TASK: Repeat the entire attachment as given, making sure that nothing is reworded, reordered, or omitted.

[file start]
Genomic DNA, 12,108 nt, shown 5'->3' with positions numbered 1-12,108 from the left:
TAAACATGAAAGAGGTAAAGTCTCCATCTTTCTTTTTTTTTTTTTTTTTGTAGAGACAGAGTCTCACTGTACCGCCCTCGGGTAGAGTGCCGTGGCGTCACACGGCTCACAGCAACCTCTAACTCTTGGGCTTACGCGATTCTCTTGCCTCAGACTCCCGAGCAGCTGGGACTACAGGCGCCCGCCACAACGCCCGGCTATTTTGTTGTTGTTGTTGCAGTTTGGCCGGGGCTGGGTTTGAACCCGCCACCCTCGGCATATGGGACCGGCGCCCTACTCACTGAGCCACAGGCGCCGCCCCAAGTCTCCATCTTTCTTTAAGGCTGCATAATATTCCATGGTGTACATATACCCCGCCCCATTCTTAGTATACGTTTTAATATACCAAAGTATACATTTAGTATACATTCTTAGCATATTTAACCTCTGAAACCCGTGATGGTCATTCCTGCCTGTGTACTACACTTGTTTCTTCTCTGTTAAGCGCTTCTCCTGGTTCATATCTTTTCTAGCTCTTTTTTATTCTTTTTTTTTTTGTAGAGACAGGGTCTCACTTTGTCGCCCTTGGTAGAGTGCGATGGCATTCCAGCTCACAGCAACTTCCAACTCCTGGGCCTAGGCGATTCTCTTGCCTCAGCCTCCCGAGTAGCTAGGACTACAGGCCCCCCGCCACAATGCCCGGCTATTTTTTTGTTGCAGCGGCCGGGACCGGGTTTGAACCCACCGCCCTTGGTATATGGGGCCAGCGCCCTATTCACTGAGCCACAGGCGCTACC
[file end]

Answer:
Genomic DNA, 12,108 nt, shown 5'->3' with positions numbered 1-12,108 from the left:
TAAACATGAAAGAGGTAAAGTCTCCATCTTTCTTTTTTTTTTTTTTTTTGTAGAGACAGAGTCTCACTGTACCGCCCTCGGGTAGAGTGCCGTGGCGTCACACGGCTCACAGCAACCTCTAACTCTTGGGCTTACGCGATTCTCTTGCCTCAGACTCCCGAGCAGCTGGGACTACAGGCGCCCGCCACAACGCCCGGCTATTTTGTTGTTGTTGTTGCAGTTTGGCCGGGGCTGGGTTTGAACCCGCCACCCTCGGCATATGGGACCGGCGCCCTACTCACTGAGCCACAGGCGCCGCCCCAAGTCTCCATCTTTCTTTAAGGCTGCATAATATTCCATGGTGTACATATACCCCGCCCCATTCTTAGTATACGTTTTAATATACCAAAGTATACATTTAGTATACATTCTTAGCATATTTAACCTCTGAAACCCGTGATGGTCATTCCTGCCTGTGTACTACACTTGTTTCTTCTCTGTTAAGCGCTTCTCCTGGTTCATATCTTTTCTAGCTCTTTTTTATTCTTTTTTTTTTTGTAGAGACAGGGTCTCACTTTGTCGCCCTTGGTAGAGTGCGATGGCATTCCAGCTCACAGCAACTTCCAACTCCTGGGCCTAGGCGATTCTCTTGCCTCAGCCTCCCGAGTAGCTAGGACTACAGGCCCCCCGCCACAATGCCCGGCTATTTTTTTGTTGCAGCGGCCGGGACCGGGTTTGAACCCACCGCCCTTGGTATATGGGGCCAGCGCCCTATTCACTGAGCCACAGGCGCTACC